Love Theme (NPM, 4.8.22)

Elizabeth I, When I Was Fair and Young

When I was fair and young, then favor graced me. 
Of many was I sought their mistress for to be. 
But I did scorn them all and answered them therefore: 
Go, go, go, seek some other where; importune me no more. 

How many weeping eyes I made to pine in woe, 
How many sighing hearts I have not skill to show, 
But I the prouder grew and still this spake therefore: 
Go, go, go, seek some other where, importune me no more. 

Then spake fair Venus’ son, that proud victorious boy, 
Saying: You dainty dame, for that you be so coy, 
I will so pluck your plumes as you shall say no more: 
Go, go, go, seek some other where, importune me no more. 

As soon as he had said, such change grew in my breast 
That neither night nor day I could take any rest. 
Wherefore I did repent that I had said before: 
Go, go, go, seek some other where, importune me no more.

A. E. Housman, When I Was One-and-Twenty

When I was one-and-twenty
I heard a wise man say,
“Give crowns and pounds and guineas
But not your heart away;
Give pearls away and rubies
But keep your fancy free.”
But I was one-and-twenty,
No use to talk to me.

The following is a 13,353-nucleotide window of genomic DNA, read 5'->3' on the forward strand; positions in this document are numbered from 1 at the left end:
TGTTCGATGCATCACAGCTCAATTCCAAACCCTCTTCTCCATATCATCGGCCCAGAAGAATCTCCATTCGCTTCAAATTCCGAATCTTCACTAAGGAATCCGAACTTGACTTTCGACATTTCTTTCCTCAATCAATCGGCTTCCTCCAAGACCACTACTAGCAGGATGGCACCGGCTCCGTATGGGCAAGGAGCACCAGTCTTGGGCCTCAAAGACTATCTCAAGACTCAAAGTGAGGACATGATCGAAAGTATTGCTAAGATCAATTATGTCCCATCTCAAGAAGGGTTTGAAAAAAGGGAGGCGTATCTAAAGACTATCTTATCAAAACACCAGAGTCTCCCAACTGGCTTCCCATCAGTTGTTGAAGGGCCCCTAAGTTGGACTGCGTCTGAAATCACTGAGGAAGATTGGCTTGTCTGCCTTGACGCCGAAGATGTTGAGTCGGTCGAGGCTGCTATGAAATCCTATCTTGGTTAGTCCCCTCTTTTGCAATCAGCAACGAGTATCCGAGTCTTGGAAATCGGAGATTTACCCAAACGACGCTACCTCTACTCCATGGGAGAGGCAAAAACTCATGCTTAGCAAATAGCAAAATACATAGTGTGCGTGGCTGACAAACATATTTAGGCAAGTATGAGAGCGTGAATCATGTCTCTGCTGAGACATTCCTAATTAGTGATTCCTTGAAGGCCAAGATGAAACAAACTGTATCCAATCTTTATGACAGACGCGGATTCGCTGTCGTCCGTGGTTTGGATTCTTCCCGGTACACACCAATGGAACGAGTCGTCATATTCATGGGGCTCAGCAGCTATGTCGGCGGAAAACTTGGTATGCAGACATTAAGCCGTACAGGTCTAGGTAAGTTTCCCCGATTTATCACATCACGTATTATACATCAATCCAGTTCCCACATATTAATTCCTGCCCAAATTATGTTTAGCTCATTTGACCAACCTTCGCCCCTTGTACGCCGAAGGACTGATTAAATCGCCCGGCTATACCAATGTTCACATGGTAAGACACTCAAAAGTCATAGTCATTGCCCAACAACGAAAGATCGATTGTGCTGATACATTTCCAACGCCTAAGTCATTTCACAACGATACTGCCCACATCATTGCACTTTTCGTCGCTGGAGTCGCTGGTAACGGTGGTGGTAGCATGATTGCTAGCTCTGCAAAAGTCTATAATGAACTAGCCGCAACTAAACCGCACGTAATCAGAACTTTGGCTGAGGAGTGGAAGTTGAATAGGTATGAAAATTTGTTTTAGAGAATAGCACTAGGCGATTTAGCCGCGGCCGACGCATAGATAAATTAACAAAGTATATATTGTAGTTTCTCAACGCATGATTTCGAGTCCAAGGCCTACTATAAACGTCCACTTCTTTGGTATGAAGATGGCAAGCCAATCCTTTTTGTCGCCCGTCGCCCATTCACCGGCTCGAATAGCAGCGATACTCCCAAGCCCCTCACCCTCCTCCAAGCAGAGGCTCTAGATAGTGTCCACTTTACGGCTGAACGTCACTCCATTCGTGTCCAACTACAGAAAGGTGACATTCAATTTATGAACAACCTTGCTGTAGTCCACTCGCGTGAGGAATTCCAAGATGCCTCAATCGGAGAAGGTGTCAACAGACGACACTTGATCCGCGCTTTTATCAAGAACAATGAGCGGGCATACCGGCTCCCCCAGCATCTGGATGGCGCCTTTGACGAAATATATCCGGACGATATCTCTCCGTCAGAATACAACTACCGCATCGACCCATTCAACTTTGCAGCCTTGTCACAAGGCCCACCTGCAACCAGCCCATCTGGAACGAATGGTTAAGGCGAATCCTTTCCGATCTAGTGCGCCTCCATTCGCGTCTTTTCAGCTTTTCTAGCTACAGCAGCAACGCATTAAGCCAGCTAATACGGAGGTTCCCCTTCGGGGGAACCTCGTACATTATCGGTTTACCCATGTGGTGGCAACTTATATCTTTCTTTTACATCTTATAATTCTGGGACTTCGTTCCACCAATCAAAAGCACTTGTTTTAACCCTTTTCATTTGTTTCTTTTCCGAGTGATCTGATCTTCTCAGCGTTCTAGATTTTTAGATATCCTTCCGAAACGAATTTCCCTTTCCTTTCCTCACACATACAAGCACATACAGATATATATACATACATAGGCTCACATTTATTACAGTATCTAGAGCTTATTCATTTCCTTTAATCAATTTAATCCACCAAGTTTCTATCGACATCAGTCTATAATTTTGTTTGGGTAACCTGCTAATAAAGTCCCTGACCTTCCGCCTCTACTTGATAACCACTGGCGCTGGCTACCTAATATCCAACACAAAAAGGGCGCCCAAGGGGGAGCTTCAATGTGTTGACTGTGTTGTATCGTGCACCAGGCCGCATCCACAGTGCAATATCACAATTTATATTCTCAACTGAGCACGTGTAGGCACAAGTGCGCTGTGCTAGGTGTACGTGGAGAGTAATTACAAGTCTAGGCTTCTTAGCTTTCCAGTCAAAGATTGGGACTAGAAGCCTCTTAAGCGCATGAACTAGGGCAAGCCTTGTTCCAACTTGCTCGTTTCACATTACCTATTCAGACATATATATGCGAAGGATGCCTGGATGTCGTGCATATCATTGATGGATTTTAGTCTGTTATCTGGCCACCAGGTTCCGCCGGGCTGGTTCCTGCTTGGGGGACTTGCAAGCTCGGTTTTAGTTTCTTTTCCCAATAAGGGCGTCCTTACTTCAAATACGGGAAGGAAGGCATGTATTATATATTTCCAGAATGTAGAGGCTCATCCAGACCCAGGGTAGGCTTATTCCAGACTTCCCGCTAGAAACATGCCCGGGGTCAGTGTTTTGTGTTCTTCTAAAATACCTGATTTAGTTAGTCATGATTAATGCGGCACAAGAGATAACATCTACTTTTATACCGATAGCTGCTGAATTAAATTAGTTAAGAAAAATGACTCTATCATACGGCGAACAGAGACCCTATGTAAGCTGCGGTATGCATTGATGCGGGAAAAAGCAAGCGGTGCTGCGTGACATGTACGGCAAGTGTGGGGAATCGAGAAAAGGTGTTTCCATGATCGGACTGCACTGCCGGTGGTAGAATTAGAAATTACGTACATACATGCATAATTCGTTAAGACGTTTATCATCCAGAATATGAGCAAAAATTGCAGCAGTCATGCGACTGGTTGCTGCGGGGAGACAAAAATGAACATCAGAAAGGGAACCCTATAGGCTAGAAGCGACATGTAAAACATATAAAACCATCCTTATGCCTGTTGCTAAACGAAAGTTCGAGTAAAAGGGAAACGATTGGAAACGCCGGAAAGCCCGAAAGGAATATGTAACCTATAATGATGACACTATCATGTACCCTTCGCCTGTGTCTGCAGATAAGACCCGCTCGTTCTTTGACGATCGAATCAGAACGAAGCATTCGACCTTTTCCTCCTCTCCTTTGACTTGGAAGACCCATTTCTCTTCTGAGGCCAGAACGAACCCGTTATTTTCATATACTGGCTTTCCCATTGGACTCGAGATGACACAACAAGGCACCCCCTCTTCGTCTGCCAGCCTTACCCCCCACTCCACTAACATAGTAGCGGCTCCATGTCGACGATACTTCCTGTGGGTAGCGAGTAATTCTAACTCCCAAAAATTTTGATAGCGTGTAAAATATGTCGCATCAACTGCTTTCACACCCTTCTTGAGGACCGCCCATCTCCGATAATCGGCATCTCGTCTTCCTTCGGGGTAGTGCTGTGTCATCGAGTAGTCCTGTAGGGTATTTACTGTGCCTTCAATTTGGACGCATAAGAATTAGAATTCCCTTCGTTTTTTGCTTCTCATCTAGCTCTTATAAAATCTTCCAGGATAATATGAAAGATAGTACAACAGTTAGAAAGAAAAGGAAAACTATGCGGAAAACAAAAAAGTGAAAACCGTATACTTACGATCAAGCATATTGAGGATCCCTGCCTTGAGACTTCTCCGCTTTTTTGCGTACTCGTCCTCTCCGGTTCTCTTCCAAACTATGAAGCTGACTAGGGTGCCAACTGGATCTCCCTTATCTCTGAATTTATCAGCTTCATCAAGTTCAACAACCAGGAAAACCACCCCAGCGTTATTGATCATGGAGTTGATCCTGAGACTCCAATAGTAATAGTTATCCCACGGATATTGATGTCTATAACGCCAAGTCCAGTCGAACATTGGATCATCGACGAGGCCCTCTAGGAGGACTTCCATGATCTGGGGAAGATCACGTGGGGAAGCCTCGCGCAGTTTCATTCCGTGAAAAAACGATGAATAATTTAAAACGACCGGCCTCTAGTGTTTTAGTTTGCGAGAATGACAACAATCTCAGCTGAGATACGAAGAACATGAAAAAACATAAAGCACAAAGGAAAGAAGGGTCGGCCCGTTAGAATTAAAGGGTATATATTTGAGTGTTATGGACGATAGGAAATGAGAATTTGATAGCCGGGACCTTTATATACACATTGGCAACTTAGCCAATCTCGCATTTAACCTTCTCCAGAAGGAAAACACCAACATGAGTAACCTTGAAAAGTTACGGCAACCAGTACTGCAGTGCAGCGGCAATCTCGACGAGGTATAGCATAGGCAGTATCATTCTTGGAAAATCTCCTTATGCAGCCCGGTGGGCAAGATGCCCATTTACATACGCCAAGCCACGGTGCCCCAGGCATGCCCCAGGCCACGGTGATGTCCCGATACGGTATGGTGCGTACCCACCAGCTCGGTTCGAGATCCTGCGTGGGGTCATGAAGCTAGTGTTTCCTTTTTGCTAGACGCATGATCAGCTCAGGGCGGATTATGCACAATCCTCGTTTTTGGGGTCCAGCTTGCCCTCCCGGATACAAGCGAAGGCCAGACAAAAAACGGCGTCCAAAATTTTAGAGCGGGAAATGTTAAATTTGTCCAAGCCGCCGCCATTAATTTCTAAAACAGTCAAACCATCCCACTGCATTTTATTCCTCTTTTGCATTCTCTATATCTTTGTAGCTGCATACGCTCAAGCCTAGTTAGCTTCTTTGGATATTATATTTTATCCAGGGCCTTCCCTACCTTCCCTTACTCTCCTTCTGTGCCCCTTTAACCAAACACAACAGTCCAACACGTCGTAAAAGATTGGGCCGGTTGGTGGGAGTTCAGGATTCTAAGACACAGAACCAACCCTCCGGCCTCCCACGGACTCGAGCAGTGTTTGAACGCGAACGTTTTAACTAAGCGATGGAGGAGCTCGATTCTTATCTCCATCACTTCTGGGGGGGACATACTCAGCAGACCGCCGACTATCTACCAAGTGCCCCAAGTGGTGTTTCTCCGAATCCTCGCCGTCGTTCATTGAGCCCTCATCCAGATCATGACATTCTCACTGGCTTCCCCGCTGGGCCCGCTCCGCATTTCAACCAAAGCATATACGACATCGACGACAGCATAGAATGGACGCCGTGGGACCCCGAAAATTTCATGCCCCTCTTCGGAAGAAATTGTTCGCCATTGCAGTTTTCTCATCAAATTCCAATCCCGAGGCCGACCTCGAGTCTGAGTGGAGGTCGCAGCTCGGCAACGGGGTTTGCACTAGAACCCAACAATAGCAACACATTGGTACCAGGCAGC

When I was one-and-twenty
I heard him say again,
The heart out of the bosom
Was never given in vain;
’Tis paid with sighs a plenty
And sold for endless rue.”
And I am two-and-twenty,
And oh, ’tis true, ’tis true.

William Butler Yeats, A Drinking Song

Wine comes in at the mouth
And love comes in at the eye;
That’s all we shall know for truth
Before we grow old and die.
I lift the glass to my mouth,
I look at you, and I sigh.

William Butler Yeats, For Anne Gregory

“Never shall a young man, 
Thrown into despair 
By those great honey-coloured 
Ramparts at your ear, 
Love you for yourself alone 
And not your yellow hair.” 

“But I can get a hair-dye 
And set such colour there, 
Brown, or black, or carrot, 
That young men in despair 
May love me for myself alone 
And not my yellow hair.” 

“I heard an old religious man 
But yesternight declare 
That he had found a text to prove 
That only God, my dear, 
Could love you for yourself alone 
And not your yellow hair.”

Emily Dickinson, 249

Wild Nights—Wild Nights!
Were I with thee
Wild Nights should be
Our luxury!

Futile—the Winds—
To a Heart in port—
Done with the Compass—
Done with the Chart!

Rowing in Eden—
Ah, the Sea!
Might I but moor—Tonight—
In Thee!

Snowflakes falling, Ramona, as I sit at Six North Cafe in Ballwin, in between classes on this Friday Eighth  of April, filling Moleskine pages, rereading poems, pondering my tears during films I’ve shown my students (today, Tsotsi), remembering just now that even Thich Nhat Hanh fell in love (of course, with a nun).  It’s not covered in the books I picked, but I know where I can find that story and pass it on to you, if you want.

(The title above was spurred by a song by a friend’s band from 1988.)

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